With some regret, I abandoned Saint-Louis with the expedition. We had received reinforcements from Paris to bolster our forces. The green recruits had no idea what was fated for us deep in the Sahara of Mauritania. As we traversed the dunes, Grosvenor and Adrian determined the final plans. Adrian was charged with capturing the Americans with the elite Foreign Legions solders who had proved their allegiance to him. Grosvenor would blockade Durant’s escape with the recruits.
The company arrived some days before the meeting between Durant and the Americans. Drifts of sand had abruptly changed to coarse bedrock with grottoes and outcroppings. We sheltered from the elements in a valley. In the distance was a rugged hill where Durant was dug in. The advance scouts who investigated it were met with gunfire. Grosvenor took up the perimeter with defensive constructions. I remained with Adrian, guarding the trail into the mysterious rocky landscape.
We saw the Americans coming from miles away. Travelling in a colorful caravan of gentlemen-scholars and revelers, Gipsies and Moors, characters of all stripes- they made an incredible din. Musicians played their flutes as the ladies danced oblivious of the burning desert sands. We lied in wait concealed on the side of the canyon overlooking the narrow pathway leading to the lair of Durant. The first of their troop passed through. Adrian crouched near me, waiting for me to point out the Americans as I was the only individual who had met them. More passed by and a painful eternity passed until I pointed at Gerald and Adams.
The Foreign Legion troops broke cover and pointed their weapons at the newcomers. Adrian called out, “Stop right there, Americans. You are under arrest.” He climbed down to face Adams and Gerald. Gerald laughed. “This is a great joke! Arrested in the middle of the desert!” Adams roared with mirth. “What is our crime, O king of the desert?” Adrian did not see the humor. Coolly, he responded, “I represent the Empire of France. You are being taken into custody for attempting to purchase what rightfully belongs to the empire.”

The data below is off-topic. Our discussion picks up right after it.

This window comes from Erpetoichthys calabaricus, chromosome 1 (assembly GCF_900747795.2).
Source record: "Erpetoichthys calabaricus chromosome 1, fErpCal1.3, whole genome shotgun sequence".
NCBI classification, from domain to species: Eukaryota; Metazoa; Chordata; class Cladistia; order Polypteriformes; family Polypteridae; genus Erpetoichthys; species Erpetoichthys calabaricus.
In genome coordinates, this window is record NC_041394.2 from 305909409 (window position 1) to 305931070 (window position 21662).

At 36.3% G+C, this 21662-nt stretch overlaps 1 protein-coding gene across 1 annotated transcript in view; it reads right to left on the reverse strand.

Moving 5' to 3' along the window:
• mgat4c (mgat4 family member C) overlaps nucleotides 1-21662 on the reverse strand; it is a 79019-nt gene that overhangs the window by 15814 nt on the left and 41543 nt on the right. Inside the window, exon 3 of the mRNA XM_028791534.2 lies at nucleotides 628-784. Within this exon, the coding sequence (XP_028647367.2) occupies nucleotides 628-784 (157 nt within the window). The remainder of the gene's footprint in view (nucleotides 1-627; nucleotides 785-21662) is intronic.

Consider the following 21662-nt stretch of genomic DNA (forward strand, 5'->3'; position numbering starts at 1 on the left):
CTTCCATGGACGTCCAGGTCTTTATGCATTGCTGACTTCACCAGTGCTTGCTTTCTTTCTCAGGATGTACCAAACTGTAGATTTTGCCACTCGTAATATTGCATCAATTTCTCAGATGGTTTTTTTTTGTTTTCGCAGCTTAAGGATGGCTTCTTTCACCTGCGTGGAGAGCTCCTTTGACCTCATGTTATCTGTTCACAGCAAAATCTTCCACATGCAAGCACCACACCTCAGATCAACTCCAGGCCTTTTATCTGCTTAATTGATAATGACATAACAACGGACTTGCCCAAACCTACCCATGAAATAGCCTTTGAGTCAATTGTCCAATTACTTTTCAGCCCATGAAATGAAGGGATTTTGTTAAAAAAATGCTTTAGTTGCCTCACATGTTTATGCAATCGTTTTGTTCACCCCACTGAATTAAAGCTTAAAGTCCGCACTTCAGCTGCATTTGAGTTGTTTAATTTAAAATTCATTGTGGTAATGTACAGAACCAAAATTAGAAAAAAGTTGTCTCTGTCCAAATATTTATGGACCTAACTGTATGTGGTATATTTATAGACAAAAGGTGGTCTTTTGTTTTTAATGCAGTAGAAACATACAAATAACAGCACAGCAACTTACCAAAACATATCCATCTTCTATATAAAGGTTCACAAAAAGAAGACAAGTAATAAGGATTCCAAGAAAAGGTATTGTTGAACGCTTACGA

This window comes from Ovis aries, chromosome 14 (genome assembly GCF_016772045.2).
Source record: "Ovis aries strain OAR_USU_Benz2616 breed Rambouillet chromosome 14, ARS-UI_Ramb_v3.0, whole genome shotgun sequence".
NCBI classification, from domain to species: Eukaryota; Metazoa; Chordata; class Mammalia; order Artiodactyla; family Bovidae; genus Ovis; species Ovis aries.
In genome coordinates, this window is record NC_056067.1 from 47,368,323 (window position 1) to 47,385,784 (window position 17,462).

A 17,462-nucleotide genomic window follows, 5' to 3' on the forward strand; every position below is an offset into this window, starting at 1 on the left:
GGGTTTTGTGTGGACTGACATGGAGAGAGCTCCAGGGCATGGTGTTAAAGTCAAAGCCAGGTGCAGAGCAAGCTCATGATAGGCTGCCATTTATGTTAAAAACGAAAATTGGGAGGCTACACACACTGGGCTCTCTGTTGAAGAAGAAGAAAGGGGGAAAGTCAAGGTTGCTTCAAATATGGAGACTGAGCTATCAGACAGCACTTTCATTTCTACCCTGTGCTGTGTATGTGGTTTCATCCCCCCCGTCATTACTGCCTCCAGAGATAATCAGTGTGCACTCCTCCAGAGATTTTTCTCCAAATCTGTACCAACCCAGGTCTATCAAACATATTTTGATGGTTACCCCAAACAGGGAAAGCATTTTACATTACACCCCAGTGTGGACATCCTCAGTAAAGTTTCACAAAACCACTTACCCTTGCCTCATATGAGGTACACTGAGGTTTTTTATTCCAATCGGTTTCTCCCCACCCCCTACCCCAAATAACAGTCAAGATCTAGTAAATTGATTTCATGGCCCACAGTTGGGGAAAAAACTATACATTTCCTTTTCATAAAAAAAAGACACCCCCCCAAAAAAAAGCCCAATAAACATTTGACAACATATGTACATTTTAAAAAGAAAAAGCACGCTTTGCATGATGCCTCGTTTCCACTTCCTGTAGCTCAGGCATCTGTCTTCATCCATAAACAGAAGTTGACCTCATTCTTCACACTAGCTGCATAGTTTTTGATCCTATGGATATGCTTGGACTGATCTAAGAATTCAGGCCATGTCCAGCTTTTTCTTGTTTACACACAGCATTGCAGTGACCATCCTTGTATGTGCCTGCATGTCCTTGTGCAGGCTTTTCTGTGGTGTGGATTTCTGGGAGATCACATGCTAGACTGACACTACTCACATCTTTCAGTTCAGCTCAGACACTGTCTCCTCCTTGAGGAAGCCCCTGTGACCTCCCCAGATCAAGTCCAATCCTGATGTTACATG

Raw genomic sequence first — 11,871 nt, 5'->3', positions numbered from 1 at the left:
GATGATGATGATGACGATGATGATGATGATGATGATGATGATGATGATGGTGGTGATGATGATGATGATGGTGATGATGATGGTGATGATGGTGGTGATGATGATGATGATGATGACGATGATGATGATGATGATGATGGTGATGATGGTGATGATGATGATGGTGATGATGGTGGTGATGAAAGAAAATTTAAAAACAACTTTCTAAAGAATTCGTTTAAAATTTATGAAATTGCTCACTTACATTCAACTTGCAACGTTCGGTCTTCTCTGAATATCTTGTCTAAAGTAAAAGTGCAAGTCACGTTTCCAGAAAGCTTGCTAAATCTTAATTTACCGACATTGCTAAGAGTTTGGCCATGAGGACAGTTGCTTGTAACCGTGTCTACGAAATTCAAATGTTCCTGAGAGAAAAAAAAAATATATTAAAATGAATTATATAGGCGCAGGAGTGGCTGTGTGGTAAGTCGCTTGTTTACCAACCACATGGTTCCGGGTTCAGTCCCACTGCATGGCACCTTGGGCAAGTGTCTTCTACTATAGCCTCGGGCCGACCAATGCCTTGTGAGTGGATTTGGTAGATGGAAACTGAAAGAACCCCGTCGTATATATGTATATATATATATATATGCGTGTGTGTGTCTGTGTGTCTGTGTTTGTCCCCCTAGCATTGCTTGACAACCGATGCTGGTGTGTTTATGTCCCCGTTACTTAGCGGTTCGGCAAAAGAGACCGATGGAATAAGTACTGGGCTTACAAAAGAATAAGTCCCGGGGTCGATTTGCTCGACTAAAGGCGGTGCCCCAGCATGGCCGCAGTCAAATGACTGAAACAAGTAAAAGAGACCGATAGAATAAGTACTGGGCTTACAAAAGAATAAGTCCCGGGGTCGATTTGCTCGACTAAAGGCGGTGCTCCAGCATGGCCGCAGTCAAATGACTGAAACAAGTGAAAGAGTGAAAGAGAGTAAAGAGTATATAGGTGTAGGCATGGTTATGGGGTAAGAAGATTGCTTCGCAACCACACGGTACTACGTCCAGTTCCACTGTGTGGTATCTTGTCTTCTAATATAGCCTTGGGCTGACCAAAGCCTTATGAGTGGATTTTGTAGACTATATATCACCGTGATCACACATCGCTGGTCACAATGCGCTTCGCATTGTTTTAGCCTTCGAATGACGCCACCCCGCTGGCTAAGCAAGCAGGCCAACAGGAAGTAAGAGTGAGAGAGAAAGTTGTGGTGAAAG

Adams and Gerald looked at each other and burst out laughing, “This man is trying to tell us our money isn’t good here! If we buy this motor-cycle, it is ours.” Said Gerald once he recovered. Adams chuckled. “I have no idea what is going on here. Is our money not good here?” The circular interchange between Adrian and the Americans was broken by an unexpected event.
On the high top of the gully stood Grosvenor illumined by the desert sun. His troops emerged from their positions on the ridges above us. “Adrian, you simple fool. As if I would play nice with you when you have slighted me time and time again. I am a forgiving and merciful man. But you, Adrian, will not escape this time. The troops who chose to follow you made a most unwise choice. They will share your fate. The Sahara of Mauritania will conceal your untimely end. I will bring in Durant, these Americans, and the motor-cycle myself and have the glory for my own. You will not interfere this time.”
With a cold fire burning in his eyes, Adrian seemed to grow in stature. His troops rallied around him, emboldened. Rounds bounced off the canyon walls. Adrian led the charge himself as he deftly ascended the sides of the canyon. His furious aspect caused Grosvenor’s novice troops to lose their nerve, and with it their aim. The Americans grouped defensively and wildly shot at all the combatants. Soon enough the firefight ceased in a pause to reload. Grosvenor was shrilly calling, “Stop them! Do not let them up here!” His soldiers, badly shaken, began to desperately reload their weapons. They trembled and fled as Adrian burst to the top of the ridge surrounded by his elite vanguard.